Islander finds diversion therapy in intricate dioramas
Last year, when people were encouraged to stay at home because of the coronavirus pandemic, Matt Gonzalez needed a way to occupy his time.
He sought a hobby that would satisfy his love of movies and his drive to learn new skills.
“I was kind of having some free time because a lot of the jobs were getting canceled and I wanted to take up a hobby,” Gonzalez said.
When his main source of income — marketing videos for private clients — dried up because of the pandemic, he decided to go small.
Inside a small studio in Galveston, Gonzalez started building, painting and photographing dioramas.
Using action figures, Gonzalez recreates sets and scenes from his favorite movies: “Friday the 13th,” “Mortal Kombat,” “The Thing,” “Jaws” and “Back to the Future.”
Gonzalez already had collected some action figures, and he’s not the kind of collector who leaves the figures in their boxes. He likes to take them out, move them around and pose them.
“I’m a real nostalgic person, especially with things from my childhood,” Gonzalez said. “It was a match made in heaven.”
The results are far more detailed than the shoebox and construction-paper projects you might have created in third grade. The sets have fine details such as blue icicles, stone cobbled walkways and working lights.
Gonzalez can spend up to a month on a single project, he said. Earlier on, he would rush to get his designs done; to get all of his ideas out into reality.
“I learned to slow down and not rush,” Gonzalez said. “I get better results.”
Gonzalez posts pictures of his work online, where they’re generally met with compliments and expressions of awe from his friends and family, and from a community of people on Facebook and Instagram who make equally intricate sets.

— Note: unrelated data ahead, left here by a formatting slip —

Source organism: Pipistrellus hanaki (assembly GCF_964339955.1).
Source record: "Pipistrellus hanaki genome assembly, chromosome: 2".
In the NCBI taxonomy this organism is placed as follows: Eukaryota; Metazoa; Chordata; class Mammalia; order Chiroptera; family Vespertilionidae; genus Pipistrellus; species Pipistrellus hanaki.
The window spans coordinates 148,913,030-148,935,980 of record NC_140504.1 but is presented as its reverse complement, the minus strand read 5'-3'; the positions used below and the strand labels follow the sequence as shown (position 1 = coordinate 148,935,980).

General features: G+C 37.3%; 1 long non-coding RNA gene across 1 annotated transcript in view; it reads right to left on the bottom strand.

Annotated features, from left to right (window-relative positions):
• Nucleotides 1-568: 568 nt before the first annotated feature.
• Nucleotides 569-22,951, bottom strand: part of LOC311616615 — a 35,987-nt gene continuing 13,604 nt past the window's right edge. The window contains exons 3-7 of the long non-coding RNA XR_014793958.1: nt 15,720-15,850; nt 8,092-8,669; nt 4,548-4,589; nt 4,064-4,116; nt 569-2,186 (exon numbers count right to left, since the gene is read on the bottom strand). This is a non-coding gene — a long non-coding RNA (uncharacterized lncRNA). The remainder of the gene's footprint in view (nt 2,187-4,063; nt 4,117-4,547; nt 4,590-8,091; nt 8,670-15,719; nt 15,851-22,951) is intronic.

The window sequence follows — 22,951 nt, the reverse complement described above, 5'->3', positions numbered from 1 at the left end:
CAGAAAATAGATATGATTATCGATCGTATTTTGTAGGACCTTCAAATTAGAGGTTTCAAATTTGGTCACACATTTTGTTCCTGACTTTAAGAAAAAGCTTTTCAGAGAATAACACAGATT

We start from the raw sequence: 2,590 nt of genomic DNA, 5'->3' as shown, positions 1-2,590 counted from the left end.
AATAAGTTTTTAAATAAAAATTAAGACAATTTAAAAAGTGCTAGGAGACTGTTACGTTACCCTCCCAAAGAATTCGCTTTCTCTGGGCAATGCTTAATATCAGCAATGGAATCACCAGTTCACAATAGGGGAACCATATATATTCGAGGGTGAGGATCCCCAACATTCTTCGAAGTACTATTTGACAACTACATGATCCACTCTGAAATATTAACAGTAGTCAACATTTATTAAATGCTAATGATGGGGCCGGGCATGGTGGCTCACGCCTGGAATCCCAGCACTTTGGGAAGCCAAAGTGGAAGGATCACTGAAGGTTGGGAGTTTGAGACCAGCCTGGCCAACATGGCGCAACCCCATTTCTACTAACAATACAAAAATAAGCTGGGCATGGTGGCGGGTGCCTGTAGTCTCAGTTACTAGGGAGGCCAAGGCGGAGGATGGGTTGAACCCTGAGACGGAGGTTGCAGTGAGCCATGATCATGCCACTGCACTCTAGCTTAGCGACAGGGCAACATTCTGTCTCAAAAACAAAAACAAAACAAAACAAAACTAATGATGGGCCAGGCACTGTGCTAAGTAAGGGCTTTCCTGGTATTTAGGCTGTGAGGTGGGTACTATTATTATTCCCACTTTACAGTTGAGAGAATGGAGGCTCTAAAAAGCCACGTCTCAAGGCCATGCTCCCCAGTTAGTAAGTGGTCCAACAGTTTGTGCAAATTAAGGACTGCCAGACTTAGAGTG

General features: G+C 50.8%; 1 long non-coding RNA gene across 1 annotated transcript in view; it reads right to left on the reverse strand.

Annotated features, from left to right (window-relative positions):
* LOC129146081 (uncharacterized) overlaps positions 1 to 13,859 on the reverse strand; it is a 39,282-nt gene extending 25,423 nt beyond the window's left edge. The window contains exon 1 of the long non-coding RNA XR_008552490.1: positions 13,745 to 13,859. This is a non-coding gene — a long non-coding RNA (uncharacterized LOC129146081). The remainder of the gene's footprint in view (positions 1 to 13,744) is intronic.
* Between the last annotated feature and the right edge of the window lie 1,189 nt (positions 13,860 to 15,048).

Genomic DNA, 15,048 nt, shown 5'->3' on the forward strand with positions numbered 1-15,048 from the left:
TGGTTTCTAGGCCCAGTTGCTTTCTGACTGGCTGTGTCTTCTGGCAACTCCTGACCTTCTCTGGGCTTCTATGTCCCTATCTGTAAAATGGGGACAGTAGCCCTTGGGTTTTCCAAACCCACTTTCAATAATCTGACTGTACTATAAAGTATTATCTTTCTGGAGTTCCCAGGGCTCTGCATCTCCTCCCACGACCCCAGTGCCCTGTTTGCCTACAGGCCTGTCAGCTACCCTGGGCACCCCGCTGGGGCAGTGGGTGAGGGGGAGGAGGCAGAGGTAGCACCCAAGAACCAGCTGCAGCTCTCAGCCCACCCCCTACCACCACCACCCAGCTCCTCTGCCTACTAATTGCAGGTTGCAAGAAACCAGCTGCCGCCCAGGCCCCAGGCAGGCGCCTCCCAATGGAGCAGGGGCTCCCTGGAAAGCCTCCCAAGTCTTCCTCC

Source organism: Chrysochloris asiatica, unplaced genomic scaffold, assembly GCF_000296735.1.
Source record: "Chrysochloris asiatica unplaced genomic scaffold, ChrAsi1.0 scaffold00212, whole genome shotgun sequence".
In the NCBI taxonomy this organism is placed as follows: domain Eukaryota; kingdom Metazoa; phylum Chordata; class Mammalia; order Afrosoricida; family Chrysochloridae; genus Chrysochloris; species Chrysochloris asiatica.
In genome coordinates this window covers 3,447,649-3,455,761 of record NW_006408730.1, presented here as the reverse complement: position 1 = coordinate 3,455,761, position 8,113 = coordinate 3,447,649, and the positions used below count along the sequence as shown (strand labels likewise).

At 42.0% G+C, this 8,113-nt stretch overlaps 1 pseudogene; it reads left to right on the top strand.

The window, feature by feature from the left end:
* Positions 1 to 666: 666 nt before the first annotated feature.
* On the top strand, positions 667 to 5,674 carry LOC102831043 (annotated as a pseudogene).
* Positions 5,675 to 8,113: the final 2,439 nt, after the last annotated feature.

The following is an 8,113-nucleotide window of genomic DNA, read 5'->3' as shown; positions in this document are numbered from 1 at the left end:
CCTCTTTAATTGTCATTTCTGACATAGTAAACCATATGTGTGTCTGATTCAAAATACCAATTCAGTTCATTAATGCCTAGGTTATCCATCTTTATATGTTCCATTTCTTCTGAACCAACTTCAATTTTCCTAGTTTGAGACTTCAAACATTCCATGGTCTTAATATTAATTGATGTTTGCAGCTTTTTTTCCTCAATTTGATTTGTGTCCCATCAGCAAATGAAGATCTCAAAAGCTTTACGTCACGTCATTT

“If somebody told me three years ago that I’d be doing this, I wouldn’t have believed them,” Gonzalez said. “I didn’t think I had the patience for it. But it’s like a high you get when you discover a new technique.
“I was horrible at paints. But then I sat down, and found ‘Hey, this stuff actually works.’ It’s like unlocking new things.”
Gonzalez has even been contacted about commissions, he said. His work could become a little bit of a money-maker, he said.
The dioramas are more than just a pastime for Gonzalez. There’s a personal connection in them, too. In 2019, his father, Florentino “Tino” Gonzalez, died after a battle with cancer.
Tino Gonzalez was a builder. His obituary lauded him as a “virtual wizard when it came to architecture, construction and engineering.”
Building his sets, Matt Gonzalez feels a little bit closer to his father, he said.
“My dad was kind of into this stuff, too,” he said, remembering a time they went to a wax museum and Tino explained how the lifelike figures were made. Tino had a fascination with Hollywood, Matt Gonzalez said. He feels that connection when he’s building his models.
“It’s been a good way to keep my mind off my dad’s passing,” he said. “It’s like therapy.”